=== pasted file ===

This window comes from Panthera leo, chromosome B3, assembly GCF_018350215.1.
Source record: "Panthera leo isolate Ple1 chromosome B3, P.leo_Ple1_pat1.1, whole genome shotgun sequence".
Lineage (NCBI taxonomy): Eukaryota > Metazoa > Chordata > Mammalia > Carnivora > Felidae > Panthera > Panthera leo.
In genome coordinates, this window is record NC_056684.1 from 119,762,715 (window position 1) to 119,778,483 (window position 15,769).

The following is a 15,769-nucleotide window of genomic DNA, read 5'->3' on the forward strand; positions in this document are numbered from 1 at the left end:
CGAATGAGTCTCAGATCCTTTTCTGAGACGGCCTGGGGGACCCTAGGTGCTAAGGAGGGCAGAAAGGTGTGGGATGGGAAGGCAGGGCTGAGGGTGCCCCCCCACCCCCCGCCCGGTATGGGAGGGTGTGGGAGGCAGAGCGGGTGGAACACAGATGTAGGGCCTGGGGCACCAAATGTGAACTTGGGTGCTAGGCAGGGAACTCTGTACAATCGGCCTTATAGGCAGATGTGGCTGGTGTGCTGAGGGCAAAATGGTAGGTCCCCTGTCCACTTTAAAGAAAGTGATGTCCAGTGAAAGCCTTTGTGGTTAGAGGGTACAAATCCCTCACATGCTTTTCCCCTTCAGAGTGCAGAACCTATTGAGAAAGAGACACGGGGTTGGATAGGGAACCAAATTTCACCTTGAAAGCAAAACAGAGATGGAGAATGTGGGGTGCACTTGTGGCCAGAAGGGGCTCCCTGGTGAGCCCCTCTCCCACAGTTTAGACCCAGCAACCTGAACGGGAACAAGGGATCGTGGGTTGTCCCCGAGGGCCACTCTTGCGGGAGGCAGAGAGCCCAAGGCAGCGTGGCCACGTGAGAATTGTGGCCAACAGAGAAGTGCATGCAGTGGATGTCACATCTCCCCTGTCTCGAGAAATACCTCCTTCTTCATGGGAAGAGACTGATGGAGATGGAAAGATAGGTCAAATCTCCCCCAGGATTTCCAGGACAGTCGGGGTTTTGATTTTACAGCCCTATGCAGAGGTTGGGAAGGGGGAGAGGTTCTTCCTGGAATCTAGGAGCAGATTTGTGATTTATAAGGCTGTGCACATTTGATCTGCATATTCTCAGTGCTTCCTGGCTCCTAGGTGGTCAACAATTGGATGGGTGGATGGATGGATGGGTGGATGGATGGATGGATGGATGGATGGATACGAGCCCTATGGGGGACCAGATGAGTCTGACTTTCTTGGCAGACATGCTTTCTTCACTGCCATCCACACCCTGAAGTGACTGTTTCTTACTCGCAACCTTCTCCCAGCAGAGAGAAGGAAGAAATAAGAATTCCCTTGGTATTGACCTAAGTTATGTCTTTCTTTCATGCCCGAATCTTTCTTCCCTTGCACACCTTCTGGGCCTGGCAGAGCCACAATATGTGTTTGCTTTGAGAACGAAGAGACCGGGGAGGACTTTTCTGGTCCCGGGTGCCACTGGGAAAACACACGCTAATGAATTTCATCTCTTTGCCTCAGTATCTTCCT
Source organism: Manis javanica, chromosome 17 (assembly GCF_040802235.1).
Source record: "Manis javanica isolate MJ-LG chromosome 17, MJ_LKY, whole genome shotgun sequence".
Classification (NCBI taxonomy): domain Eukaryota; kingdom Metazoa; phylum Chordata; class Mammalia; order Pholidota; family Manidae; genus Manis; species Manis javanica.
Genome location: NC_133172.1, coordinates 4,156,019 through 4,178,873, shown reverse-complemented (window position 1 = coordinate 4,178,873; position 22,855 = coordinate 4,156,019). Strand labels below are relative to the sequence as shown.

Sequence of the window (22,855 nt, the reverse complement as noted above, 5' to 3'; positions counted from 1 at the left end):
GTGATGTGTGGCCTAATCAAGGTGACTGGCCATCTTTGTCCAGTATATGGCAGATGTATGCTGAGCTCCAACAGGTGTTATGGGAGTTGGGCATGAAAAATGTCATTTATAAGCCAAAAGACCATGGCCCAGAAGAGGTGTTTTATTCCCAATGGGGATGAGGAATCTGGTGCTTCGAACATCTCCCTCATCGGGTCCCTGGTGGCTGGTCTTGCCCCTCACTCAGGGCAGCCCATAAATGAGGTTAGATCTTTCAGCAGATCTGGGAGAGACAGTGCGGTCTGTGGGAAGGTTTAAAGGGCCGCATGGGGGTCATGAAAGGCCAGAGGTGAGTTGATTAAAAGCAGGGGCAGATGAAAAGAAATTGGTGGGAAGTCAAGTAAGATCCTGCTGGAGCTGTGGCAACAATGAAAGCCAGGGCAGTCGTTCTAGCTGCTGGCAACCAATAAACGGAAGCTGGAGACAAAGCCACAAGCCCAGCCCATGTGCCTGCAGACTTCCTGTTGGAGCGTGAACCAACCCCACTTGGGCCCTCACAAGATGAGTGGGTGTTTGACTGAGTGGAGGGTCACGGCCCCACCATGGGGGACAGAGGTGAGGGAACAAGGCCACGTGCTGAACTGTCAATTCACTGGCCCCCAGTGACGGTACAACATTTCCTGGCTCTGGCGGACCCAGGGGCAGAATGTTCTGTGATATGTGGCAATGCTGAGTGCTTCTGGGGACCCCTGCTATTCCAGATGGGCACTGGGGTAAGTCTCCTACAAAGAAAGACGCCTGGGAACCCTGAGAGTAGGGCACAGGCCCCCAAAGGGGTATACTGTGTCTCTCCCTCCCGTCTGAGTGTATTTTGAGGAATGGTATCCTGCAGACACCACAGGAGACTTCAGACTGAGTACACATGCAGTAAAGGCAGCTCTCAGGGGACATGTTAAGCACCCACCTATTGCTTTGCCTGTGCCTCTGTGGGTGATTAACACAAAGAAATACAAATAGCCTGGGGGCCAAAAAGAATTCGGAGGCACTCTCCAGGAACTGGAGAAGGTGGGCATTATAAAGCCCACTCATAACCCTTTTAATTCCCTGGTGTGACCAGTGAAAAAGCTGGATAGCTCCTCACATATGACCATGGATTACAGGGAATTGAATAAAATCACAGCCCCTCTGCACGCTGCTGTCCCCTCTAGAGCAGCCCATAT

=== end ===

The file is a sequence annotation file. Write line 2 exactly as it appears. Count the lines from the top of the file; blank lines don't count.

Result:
Source record: "Panthera leo isolate Ple1 chromosome B3, P.leo_Ple1_pat1.1, whole genome shotgun sequence".